James Silberman is a guest contributor to the FPIW Blog. He is a pro-life activist from Gig Harbor, WA, and a student at Whitworth University.

FPIW Signs Letter Asking Congress to Adopt Pro-life Healthcare Reforms

Recognizing the potential for unprecedented action on healthcare reform during the 115th US Congress, several pro-life organizations have delivered a letter to legislators, calling on them to ensure that any healthcare reforms prohibit federal taxpayer dollars from being used for abortion.

Joseph Backholm, President of Family Policy Institute of Washington, signed on to the letter, joining representatives from Family Research Council, Priests for Life, American Center for Law and Justice, National Right to Life, Christian Medical Association, Students for Life of America, and dozens of other pro-life organizations.

Congress is currently considering several legislative proposals to repeal and replace the Affordable Care Act, otherwise known as Obamacare. The letter, which was delivered to Republican Members of Congress today, reminds them that “any bill funding healthcare must carry restrictions on abortion funding or it will end up funding the brutal practice of abortion.”

“We are greatly encouraged by the many Republican healthcare proposals that embrace the principle that abortion is not healthcare and should not be incentivized through federal healthcare programs including tax credits for health insurance,” the letter says.

The letter can be read in its entirety here.

 

 

“Pro-Choice” Should Be “Pro-Abortion”

In a recent discussion with an abortion supporter, I apparently made the mistake of calling her “pro-abortion.” She gasped and emphatically made me aware that she was not pro-abortion, just “pro-choice.”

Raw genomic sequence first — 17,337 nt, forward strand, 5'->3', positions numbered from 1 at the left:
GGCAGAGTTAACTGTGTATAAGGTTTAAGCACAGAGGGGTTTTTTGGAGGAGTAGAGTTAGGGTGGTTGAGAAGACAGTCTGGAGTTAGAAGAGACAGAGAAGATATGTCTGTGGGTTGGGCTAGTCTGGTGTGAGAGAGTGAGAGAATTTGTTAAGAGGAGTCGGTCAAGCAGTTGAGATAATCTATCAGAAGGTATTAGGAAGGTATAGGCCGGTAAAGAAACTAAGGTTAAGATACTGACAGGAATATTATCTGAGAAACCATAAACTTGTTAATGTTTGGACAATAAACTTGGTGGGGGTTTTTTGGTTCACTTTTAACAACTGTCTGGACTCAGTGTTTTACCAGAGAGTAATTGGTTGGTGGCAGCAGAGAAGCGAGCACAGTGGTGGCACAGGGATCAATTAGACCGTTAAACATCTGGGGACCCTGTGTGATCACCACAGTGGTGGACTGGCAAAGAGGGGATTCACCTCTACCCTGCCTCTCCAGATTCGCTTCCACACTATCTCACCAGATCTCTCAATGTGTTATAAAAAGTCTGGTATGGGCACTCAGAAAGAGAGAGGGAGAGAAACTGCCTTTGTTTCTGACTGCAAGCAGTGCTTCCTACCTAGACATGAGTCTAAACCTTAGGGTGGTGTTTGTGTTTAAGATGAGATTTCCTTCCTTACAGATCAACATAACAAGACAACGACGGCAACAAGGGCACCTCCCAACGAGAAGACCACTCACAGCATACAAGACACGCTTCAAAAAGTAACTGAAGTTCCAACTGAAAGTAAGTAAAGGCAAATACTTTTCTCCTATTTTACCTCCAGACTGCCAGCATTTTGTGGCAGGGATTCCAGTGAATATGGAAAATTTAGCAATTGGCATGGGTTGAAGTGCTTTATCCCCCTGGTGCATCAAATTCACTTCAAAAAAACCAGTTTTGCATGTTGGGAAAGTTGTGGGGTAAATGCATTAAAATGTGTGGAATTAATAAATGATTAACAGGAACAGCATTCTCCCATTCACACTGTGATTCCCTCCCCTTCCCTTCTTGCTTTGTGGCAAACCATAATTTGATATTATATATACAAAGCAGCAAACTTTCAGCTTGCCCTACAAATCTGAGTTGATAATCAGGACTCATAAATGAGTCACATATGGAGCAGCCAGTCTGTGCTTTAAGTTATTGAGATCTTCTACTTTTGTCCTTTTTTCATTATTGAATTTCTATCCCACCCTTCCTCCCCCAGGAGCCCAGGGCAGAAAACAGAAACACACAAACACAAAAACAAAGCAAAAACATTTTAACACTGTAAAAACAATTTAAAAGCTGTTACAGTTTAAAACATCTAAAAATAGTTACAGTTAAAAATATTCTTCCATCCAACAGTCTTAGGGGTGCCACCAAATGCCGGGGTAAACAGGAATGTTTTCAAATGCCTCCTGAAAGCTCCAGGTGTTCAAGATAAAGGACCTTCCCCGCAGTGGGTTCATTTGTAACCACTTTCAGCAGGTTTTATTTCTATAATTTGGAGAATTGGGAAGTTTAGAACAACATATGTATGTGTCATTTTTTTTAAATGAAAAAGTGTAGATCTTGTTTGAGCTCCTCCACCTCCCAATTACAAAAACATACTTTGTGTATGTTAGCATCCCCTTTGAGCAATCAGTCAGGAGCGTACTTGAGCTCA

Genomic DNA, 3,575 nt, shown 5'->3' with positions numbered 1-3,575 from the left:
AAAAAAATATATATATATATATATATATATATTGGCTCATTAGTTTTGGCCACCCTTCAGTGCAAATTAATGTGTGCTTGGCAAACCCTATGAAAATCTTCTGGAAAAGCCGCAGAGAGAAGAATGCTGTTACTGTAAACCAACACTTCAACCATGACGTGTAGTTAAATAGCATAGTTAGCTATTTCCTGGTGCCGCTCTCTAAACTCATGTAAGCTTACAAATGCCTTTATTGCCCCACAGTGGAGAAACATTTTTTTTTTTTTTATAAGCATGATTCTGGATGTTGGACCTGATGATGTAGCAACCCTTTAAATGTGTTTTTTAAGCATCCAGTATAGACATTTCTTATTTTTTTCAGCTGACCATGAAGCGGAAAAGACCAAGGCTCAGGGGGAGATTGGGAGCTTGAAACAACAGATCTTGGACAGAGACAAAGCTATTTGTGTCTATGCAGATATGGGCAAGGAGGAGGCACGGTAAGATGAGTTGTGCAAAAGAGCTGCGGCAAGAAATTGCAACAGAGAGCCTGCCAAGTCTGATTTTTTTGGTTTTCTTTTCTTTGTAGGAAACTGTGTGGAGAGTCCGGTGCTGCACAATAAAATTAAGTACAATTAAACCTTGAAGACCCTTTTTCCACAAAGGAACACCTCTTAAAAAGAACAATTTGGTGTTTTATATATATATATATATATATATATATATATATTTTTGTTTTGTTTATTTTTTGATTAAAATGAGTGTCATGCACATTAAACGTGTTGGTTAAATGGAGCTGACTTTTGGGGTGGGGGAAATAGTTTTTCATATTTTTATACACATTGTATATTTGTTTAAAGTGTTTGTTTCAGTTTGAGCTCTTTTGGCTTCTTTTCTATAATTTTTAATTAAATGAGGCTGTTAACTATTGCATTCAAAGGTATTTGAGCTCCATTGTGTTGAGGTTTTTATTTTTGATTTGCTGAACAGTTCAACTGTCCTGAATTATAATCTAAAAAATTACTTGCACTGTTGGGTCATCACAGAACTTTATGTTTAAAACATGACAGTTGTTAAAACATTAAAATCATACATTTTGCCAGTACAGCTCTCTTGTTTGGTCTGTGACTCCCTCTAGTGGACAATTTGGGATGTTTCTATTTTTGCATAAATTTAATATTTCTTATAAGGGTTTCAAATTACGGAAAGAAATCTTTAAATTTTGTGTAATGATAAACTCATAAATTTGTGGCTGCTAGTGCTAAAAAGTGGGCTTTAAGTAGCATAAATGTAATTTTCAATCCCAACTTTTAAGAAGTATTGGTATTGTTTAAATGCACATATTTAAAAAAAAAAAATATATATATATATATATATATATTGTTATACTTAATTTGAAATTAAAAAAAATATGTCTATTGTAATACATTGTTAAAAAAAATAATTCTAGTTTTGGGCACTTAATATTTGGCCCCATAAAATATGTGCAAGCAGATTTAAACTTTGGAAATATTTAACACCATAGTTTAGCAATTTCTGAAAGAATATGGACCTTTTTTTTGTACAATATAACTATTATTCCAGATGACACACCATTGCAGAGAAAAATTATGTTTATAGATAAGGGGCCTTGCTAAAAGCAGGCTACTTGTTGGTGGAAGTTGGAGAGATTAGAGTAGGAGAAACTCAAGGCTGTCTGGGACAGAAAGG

This begs the question: what choice was she talking about? Was she talking about school choice? Health care choice? Where-to-go-for-dinner choice?

I support the Second Amendment. I think the right of an individual to choose whether they want to own a firearm for self-defense is crucial to the prevention of an abusive government. It would be reasonable to label my position pro-second amendment or pro-gun rights or simply pro-gun. Likewise, it would be very unreasonable and rather pointless to label my position “pro-choice.” That doesn’t explain what choice I am advocating.

The same goes for abortion. The phrase “I am pro-choice” is an incomplete sentence. To be intellectually honest, the speaker must specify what choice they are advocating. Just as I am pro-gun, pro-abortion is the appropriate term to describe the position of the abortion supporter.

When considering the nature of the debate, it’s easy to understand why abortion advocates so fervently demand to be called “pro-choice” rather than something which accurately defines their position: they do this because their position is ghastly.

In a legislative hearing in Florida in 2013, Planned Parenthood lobbyist Alisa LaPolt Snow opposed the Born Alive Infant Protection Act. It is Planned Parenthood’s position that children born as a result of botched abortions should be left alone on the table to die if still unwanted. When asked to defend this position, Snow’s response was, “We believe that any decision that’s made should be left up to the woman, the family, and the physician.”

Snow redirects the discussion to the issue of “choice” because no one can win a debate from a platform of “pro-leaving the baby to die on the table.” This goes for the killing of an unborn child as well. Pre-birth abortions entail the use of clamps to remove the child from the womb one limb at a time. Several other violent techniques are also used, including saline solution, which is used to dissolve away his or her skin. “Pro-human dismemberment” and “pro-burning the skin of a baby until his or her internal organs fall out” are not winning slogans.